First actual fire came a week later, pager went off at about 0130, and I was just getting to my truck when dispatch came back and 10-22'd us - the fire was in the neighboring district.  About then, I heard my neighbor (3 houses away, and the guy that got me onto the dept) roar out of his driveway - he didn't have his pager with him, so he didn't hear the 22.  Figured "what the heck, I'm up..." so I followed him down to the station.  Listening to traffic on the way down, heard the deputy roll up on scene and radio back to the comm center that they might need us anyway, it was a pretty big fire.  My buddy, myself, and one other FF were hanging around the station deciding what to do when the tones dropped again.  By the time the other guys started rolling in, we were geared up, had the pumper pulled out of the station and ready, two more guys hopped in and we were on the road.  Ended up being a state roadside park that had caught fire - grassland and timber, right next to a standing cornfield (dry, dry, DRY fuel)  Both departments spent about two hours on scene for that one, but we kept it from getting into the corn and managed to prevent any damage to surrounding property.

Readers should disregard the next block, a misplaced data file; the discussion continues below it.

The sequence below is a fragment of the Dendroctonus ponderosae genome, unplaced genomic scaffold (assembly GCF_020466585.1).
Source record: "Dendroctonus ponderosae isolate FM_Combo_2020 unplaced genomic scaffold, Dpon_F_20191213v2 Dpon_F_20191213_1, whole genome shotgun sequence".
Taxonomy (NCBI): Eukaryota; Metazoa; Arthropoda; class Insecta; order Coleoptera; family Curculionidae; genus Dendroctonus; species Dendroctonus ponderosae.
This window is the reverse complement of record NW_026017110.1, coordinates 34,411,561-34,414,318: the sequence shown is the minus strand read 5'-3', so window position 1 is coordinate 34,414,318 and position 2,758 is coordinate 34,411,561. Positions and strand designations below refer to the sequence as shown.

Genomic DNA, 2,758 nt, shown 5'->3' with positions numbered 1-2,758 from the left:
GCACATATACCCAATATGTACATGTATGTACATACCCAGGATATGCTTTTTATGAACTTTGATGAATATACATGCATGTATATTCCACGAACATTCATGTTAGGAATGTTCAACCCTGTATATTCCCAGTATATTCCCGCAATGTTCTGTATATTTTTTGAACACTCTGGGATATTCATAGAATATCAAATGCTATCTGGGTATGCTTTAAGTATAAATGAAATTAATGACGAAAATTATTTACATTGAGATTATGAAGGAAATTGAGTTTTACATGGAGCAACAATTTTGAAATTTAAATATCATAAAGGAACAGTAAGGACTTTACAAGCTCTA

And lastly, the first fire I actually got nozzle time on was a grass fire on the NW side of a prairie/wetland complex consisting of over 400 acres of native grass.  Tones dropped about 2200 and I made first truck again.  Rolled up and realized we were in for a fight - if the winds picked up at all, we were going to have a problem.  Tried hitting it with the monitor on top of the truck first, but fire was out of reach, so four of us grabbed the two 1 3/4" preconnects off the crosslay and charged into the grass, me backing one of our more experienced FF's up.  He got a good initial knockdown on what we could reach from our setup, and handed the nozzle to me and said "Here.  Your turn.  Knock that down" and pointed to an advancing line of fire on our 2:00.  On scene for a little over an hour with that one, and got to help out with the unofficial investigation phase a little bit.